The creation of the Alliance, and the similarity in economic philosophy that inspires the countries that comprise it, is leading to the development of new trade patterns among their members. The key element at present is the “hub and spoke” phenomenon with the U.S., but anecdotal evidence suggests that joint ventures are beginning to take hold and could end up creating an extremely vital and active trading zone, even more so as the Trans-Pacific Partnership (TPP) advances. The TPP could further boost the Alliance’s potential, as it would create a much stronger and more efficient region in the American Hemisphere.

The Pacific Alliance is integrated by 4 of the 7 most dynamic Latin American economies: Mexico, Colombia, Chile, and Peru. As an economic block, they represent 36% of the Latin American population (216 million people) and 36% of the region’s GDP (about $2 trillion). All countries within the bloc have maintained high economic stability and also demonstrated their potential for market expansion.


The Alliance has competitive advantages and favorable business conditions for investment, particularly in the mining, energy, agriculture, automotive, fishing, and manufacturing sectors. It is composed of a group of countries with strong democratic institutional structures that can benefit from trade and foreign investment, particularly from the United States. In other words, the Alliance represents the political and economic shared interests between these countries and the United States. In 2012, the block represented 3/4 of the Latin American exports of goods to the U.S. One example of the Alliance’s trade potential is the unique comparative advantage of each member of the bloc. A great example of this would be Chilean vineyards utilizing Mexican fertilizer, bottling the wine in Colombian glass bottles, corking the bottles and labeling them in Peru. The Alliance provides the opportunity to take advantage of each country’s enormous economic potential to develop a more efficient productive system with less expensive goods.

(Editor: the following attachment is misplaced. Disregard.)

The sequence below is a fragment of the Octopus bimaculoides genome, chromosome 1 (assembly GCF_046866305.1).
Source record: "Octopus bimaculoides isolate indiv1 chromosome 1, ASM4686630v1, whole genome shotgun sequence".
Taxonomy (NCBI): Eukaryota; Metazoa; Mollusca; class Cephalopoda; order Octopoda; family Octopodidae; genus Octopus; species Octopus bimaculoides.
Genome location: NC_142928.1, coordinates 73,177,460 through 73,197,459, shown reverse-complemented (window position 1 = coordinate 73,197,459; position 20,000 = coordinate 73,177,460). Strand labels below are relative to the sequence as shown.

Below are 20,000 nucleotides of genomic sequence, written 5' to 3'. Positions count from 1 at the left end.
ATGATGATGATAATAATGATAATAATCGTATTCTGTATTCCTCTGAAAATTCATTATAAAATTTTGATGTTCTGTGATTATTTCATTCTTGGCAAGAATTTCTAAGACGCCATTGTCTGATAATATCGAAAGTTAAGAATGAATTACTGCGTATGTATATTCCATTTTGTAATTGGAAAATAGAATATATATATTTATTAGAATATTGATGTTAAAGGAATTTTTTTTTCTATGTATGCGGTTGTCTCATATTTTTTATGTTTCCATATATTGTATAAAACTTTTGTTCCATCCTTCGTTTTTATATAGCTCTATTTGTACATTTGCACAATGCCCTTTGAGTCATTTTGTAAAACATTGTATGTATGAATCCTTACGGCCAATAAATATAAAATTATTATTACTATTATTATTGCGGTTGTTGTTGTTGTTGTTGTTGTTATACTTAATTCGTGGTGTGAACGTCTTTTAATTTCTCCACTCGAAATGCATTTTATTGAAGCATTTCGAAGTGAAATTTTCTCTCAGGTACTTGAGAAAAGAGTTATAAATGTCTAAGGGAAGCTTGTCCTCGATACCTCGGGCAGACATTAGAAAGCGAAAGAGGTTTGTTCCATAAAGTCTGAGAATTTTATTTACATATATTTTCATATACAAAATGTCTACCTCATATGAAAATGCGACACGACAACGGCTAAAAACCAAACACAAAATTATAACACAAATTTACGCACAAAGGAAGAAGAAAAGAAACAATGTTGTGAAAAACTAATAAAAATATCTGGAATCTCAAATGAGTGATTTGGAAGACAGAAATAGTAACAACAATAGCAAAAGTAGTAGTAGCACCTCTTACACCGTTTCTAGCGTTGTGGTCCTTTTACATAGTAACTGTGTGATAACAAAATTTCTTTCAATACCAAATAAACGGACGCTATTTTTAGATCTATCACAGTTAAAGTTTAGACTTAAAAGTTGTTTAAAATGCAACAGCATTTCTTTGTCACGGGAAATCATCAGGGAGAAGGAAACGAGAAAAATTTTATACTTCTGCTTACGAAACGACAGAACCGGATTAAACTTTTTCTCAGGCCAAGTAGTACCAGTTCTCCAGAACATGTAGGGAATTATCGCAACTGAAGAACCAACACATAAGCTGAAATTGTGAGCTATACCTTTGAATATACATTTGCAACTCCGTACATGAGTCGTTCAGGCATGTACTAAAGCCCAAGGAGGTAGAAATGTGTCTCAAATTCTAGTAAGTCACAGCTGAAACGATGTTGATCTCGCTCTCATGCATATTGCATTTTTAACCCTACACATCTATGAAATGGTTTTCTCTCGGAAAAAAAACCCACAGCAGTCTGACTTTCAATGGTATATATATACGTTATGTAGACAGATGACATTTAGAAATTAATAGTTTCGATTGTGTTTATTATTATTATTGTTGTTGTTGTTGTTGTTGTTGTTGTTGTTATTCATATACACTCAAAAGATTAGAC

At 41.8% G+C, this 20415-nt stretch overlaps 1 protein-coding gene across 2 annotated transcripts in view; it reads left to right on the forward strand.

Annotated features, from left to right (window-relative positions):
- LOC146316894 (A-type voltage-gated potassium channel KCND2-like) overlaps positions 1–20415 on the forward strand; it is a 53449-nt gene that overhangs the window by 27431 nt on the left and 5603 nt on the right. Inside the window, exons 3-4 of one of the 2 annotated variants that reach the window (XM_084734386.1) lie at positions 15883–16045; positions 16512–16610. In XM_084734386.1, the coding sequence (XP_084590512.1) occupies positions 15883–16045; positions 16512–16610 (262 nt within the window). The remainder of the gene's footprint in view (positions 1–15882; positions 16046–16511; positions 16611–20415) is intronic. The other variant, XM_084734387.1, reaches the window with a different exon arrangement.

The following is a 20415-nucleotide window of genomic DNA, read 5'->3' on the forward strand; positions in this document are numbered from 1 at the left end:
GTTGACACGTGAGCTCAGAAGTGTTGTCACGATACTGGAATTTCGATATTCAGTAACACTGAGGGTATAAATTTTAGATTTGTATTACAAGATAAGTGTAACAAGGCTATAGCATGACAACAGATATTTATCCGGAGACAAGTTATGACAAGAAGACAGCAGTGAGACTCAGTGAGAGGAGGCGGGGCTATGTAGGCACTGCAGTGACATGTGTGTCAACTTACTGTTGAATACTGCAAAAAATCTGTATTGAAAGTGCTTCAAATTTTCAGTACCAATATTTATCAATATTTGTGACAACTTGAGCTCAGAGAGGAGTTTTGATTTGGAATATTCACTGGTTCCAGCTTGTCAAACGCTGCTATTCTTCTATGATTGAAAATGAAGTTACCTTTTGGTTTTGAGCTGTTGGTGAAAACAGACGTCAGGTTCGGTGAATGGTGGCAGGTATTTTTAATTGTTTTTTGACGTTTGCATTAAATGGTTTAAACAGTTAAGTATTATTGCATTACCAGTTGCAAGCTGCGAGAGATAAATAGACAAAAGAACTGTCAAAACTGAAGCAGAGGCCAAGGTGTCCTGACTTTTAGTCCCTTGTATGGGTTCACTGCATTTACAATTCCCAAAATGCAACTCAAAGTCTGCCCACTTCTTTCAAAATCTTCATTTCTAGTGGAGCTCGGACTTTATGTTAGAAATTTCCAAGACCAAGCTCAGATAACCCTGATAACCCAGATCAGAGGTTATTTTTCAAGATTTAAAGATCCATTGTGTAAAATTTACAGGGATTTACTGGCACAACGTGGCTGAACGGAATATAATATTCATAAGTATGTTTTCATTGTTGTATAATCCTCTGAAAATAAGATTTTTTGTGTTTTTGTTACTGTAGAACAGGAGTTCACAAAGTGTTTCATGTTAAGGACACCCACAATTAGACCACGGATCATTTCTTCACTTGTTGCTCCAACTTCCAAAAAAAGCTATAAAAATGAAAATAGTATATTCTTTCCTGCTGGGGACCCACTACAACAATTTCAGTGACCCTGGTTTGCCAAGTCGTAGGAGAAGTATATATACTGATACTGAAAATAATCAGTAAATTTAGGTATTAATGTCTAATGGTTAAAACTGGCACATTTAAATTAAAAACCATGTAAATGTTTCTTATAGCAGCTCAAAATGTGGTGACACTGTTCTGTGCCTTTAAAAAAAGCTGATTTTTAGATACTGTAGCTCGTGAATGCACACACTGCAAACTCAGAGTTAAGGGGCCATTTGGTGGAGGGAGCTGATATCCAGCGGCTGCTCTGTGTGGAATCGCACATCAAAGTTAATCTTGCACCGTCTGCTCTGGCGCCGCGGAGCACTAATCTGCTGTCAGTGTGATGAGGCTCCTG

In addition to the promotion of high economic growth based on free trade, the Alliance intends to foster social and educational development. Cooperation amongst these four countries encourages the free mobility of their nationals, the creation of scientific and academic networks, student exchange, and cultural promotion. An example of this initiative of free travel is the elimination of visa requirements for Colombians and Peruvians traveling to Mexico.

In addition to the macro-economic success and huge commercial potential of these four countries, their economic stability also represents an improvement of their citizens’ wellbeing. Mexico, Colombia, Peru and Chile have an increasing spending capacity and some of the lowest inflation rates in Latin America (3.2% average rate), which can help combat poverty and reduce inequality. These countries’ ability to attract one fourth of the foreign direct investment in the region and to create new sources of employment have contributed to a relatively low intra-bloc unemployment rate of 7.6%. In other words, the Trans-Pacific Alliance also has an enormous socio-economic development potential that may increase prosperity, social wellness, and help strengthen the capacity of democracy. More importantly, the Alliance might serve as an example of free trade and provide the initiative for an expanded regional trade area.

Maria F. Mata is a research assistant at the Woodrow Wilson International Center for Scholars and has extensive experience with U.S policies towards Latin America, immigration, and socio-demographic studies in the the region. Luis Rubio is Chairman of CIDAC (Center of Research for Development), an independent research institution devoted to the study of economic and political policy issues